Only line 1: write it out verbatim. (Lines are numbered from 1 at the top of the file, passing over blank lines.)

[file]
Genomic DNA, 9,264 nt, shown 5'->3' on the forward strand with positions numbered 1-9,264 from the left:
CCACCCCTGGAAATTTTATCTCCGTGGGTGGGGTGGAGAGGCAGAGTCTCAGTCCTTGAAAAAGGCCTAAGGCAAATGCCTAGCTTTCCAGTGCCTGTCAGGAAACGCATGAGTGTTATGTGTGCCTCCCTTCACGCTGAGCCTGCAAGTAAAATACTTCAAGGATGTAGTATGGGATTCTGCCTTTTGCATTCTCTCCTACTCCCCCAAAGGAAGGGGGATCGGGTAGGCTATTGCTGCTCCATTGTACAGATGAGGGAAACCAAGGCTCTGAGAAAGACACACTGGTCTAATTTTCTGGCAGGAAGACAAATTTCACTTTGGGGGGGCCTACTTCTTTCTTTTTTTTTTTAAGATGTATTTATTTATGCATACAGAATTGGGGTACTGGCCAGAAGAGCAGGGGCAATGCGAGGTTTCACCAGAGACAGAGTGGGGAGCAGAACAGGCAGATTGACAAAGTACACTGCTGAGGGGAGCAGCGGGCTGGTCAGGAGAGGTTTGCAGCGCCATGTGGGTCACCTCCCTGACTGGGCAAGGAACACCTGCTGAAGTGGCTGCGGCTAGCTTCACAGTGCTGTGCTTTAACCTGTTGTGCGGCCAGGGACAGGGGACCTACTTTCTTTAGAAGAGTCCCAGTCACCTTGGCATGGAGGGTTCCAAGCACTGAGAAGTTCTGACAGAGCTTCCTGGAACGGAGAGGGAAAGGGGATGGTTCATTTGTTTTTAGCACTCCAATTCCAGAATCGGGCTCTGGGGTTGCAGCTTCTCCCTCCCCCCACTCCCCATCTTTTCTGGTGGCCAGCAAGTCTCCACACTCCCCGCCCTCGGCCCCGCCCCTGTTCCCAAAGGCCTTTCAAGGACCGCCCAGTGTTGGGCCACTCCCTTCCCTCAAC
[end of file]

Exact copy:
Genomic DNA, 9,264 nt, shown 5'->3' on the forward strand with positions numbered 1-9,264 from the left: